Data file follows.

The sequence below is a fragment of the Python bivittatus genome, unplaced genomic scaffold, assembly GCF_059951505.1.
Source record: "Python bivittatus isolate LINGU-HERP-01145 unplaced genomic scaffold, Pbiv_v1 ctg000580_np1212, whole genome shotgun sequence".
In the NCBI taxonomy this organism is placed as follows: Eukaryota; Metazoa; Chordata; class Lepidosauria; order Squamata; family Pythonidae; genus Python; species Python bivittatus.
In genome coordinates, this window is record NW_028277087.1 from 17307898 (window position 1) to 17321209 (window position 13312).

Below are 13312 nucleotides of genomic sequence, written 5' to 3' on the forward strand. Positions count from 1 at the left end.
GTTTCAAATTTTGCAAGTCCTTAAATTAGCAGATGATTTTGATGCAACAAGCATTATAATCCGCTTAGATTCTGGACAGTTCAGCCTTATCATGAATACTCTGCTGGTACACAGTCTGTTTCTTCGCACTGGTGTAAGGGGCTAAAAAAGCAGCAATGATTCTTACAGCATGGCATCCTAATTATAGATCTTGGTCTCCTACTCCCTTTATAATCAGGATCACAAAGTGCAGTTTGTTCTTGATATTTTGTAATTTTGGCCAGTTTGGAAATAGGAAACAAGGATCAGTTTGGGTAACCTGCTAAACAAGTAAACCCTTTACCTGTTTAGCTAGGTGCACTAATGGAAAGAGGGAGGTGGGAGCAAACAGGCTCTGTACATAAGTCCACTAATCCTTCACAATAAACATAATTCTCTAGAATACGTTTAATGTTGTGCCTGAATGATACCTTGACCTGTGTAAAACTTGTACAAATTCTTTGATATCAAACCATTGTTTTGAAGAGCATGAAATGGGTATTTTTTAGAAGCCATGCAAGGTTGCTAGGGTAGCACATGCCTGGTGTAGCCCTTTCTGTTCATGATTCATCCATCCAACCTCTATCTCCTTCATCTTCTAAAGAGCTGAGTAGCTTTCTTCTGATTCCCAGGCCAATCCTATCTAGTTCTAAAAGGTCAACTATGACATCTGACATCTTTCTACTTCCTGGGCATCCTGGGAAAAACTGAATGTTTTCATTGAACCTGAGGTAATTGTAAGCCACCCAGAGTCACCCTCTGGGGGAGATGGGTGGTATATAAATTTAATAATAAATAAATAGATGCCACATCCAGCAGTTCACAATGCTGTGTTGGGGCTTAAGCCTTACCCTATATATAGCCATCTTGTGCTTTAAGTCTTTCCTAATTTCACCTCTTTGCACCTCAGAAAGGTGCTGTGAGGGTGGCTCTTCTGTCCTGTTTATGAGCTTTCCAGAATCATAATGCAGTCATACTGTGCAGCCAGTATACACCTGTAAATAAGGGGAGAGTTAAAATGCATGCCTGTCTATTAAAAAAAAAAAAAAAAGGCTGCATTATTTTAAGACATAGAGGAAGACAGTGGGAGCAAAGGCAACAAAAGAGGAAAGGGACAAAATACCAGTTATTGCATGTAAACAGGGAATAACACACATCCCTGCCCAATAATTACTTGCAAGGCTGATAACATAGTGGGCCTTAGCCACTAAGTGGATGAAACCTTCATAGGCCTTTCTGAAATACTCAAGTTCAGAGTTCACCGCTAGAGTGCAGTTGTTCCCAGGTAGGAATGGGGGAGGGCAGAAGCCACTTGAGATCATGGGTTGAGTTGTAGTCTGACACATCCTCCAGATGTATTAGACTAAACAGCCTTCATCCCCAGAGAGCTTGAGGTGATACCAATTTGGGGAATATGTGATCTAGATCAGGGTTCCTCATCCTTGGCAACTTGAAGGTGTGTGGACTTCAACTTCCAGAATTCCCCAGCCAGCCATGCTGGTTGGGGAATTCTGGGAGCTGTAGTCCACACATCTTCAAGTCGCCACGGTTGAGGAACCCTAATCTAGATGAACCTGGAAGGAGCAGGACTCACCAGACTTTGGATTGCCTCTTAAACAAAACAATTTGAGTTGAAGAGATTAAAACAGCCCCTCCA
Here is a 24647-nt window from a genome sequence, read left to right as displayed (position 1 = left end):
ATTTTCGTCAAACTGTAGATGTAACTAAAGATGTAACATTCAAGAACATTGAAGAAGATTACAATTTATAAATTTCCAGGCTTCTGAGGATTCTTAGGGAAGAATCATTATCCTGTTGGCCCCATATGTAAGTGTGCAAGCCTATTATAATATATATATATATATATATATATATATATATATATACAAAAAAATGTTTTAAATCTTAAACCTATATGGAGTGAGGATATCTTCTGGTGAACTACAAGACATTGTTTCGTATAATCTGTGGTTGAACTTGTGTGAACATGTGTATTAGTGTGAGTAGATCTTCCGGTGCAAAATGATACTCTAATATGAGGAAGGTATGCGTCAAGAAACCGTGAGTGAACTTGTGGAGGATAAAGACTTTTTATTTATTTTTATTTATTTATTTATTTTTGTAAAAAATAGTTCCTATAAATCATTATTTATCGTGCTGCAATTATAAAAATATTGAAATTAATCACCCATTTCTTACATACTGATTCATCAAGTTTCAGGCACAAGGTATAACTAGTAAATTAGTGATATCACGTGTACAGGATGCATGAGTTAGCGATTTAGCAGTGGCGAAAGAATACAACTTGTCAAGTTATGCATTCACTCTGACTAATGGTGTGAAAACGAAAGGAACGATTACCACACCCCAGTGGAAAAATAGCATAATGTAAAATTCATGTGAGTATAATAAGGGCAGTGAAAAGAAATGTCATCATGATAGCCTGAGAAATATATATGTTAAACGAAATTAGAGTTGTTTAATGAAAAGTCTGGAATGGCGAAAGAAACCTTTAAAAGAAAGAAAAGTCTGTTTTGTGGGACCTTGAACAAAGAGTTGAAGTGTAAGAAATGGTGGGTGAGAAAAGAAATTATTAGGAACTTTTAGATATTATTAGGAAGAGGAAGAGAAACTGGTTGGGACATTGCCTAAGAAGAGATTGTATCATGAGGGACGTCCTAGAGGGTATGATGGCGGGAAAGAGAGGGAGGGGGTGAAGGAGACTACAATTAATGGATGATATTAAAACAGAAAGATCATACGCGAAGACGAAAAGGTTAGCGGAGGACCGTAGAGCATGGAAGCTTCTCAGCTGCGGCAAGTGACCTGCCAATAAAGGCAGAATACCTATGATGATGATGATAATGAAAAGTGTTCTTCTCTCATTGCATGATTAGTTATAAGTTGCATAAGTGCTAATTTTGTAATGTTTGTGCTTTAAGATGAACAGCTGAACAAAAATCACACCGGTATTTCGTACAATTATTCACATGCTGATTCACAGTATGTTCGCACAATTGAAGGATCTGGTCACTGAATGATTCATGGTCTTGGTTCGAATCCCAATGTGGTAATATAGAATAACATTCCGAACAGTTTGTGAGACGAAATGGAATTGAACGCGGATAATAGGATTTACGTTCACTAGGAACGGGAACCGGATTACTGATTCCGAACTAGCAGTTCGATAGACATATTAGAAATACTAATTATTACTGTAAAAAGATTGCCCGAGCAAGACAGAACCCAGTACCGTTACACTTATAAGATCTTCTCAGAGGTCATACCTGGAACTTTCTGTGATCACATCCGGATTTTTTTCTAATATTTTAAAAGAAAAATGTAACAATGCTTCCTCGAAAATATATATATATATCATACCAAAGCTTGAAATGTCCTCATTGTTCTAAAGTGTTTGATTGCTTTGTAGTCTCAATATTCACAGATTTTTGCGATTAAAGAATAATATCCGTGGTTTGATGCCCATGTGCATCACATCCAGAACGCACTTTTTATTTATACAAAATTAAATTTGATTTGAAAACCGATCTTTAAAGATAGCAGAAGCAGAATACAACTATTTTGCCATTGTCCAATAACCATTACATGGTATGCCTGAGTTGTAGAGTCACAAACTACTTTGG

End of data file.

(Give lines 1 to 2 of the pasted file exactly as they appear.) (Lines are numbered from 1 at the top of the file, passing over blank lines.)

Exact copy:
The sequence below is a fragment of the Python bivittatus genome, unplaced genomic scaffold, assembly GCF_059951505.1.
Source record: "Python bivittatus isolate LINGU-HERP-01145 unplaced genomic scaffold, Pbiv_v1 ctg000580_np1212, whole genome shotgun sequence".